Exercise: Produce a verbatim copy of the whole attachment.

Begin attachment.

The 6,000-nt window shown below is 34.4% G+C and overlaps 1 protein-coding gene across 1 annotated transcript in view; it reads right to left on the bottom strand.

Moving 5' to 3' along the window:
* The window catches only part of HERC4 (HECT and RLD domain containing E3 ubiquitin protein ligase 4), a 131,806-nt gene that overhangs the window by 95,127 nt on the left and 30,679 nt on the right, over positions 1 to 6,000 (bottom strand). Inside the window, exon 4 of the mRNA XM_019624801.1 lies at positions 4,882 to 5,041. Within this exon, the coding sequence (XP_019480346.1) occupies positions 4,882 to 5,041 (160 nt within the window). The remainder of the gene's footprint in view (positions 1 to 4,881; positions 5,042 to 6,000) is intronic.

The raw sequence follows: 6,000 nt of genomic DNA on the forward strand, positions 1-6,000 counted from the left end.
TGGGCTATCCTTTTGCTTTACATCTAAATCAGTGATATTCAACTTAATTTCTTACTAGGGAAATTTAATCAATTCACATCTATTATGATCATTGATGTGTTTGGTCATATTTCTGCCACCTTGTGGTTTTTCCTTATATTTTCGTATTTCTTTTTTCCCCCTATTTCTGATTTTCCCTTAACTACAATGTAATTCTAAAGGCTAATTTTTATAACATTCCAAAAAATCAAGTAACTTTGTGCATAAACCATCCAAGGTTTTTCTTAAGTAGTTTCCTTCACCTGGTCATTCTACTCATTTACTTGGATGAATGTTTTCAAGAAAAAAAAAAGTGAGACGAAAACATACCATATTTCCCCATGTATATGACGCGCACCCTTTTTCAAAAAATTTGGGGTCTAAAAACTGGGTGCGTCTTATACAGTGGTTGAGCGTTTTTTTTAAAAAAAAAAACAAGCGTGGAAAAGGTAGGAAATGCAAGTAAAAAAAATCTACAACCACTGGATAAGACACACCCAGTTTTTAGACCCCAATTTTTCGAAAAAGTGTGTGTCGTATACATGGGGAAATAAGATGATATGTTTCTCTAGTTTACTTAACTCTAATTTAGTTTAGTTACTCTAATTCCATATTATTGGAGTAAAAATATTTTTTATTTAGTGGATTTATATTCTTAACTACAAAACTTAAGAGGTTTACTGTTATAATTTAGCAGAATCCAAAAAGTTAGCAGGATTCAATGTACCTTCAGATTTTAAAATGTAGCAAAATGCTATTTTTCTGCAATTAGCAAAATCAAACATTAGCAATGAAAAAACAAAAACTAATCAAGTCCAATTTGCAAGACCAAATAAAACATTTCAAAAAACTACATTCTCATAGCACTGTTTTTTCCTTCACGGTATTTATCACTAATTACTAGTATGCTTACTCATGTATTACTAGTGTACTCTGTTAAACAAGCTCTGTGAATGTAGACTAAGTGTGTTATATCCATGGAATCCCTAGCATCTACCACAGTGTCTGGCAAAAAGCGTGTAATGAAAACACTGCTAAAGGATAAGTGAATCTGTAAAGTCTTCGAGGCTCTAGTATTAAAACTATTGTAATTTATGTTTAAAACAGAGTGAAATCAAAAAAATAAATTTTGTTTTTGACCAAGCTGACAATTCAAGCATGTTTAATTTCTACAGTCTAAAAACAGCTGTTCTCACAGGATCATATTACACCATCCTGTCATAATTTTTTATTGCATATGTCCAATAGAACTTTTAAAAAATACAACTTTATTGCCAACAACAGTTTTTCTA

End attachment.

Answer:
The 6,000-nt window shown below is 34.4% G+C and overlaps 1 protein-coding gene across 1 annotated transcript in view; it reads right to left on the bottom strand.

Moving 5' to 3' along the window:
* The window catches only part of HERC4 (HECT and RLD domain containing E3 ubiquitin protein ligase 4), a 131,806-nt gene that overhangs the window by 95,127 nt on the left and 30,679 nt on the right, over positions 1 to 6,000 (bottom strand). Inside the window, exon 4 of the mRNA XM_019624801.1 lies at positions 4,882 to 5,041. Within this exon, the coding sequence (XP_019480346.1) occupies positions 4,882 to 5,041 (160 nt within the window). The remainder of the gene's footprint in view (positions 1 to 4,881; positions 5,042 to 6,000) is intronic.

The raw sequence follows: 6,000 nt of genomic DNA on the forward strand, positions 1-6,000 counted from the left end.
TGGGCTATCCTTTTGCTTTACATCTAAATCAGTGATATTCAACTTAATTTCTTACTAGGGAAATTTAATCAATTCACATCTATTATGATCATTGATGTGTTTGGTCATATTTCTGCCACCTTGTGGTTTTTCCTTATATTTTCGTATTTCTTTTTTCCCCCTATTTCTGATTTTCCCTTAACTACAATGTAATTCTAAAGGCTAATTTTTATAACATTCCAAAAAATCAAGTAACTTTGTGCATAAACCATCCAAGGTTTTTCTTAAGTAGTTTCCTTCACCTGGTCATTCTACTCATTTACTTGGATGAATGTTTTCAAGAAAAAAAAAAGTGAGACGAAAACATACCATATTTCCCCATGTATATGACGCGCACCCTTTTTCAAAAAATTTGGGGTCTAAAAACTGGGTGCGTCTTATACAGTGGTTGAGCGTTTTTTTTAAAAAAAAAAACAAGCGTGGAAAAGGTAGGAAATGCAAGTAAAAAAAATCTACAACCACTGGATAAGACACACCCAGTTTTTAGACCCCAATTTTTCGAAAAAGTGTGTGTCGTATACATGGGGAAATAAGATGATATGTTTCTCTAGTTTACTTAACTCTAATTTAGTTTAGTTACTCTAATTCCATATTATTGGAGTAAAAATATTTTTTATTTAGTGGATTTATATTCTTAACTACAAAACTTAAGAGGTTTACTGTTATAATTTAGCAGAATCCAAAAAGTTAGCAGGATTCAATGTACCTTCAGATTTTAAAATGTAGCAAAATGCTATTTTTCTGCAATTAGCAAAATCAAACATTAGCAATGAAAAAACAAAAACTAATCAAGTCCAATTTGCAAGACCAAATAAAACATTTCAAAAAACTACATTCTCATAGCACTGTTTTTTCCTTCACGGTATTTATCACTAATTACTAGTATGCTTACTCATGTATTACTAGTGTACTCTGTTAAACAAGCTCTGTGAATGTAGACTAAGTGTGTTATATCCATGGAATCCCTAGCATCTACCACAGTGTCTGGCAAAAAGCGTGTAATGAAAACACTGCTAAAGGATAAGTGAATCTGTAAAGTCTTCGAGGCTCTAGTATTAAAACTATTGTAATTTATGTTTAAAACAGAGTGAAATCAAAAAAATAAATTTTGTTTTTGACCAAGCTGACAATTCAAGCATGTTTAATTTCTACAGTCTAAAAACAGCTGTTCTCACAGGATCATATTACACCATCCTGTCATAATTTTTTATTGCATATGTCCAATAGAACTTTTAAAAAATACAACTTTATTGCCAACAACAGTTTTTCTA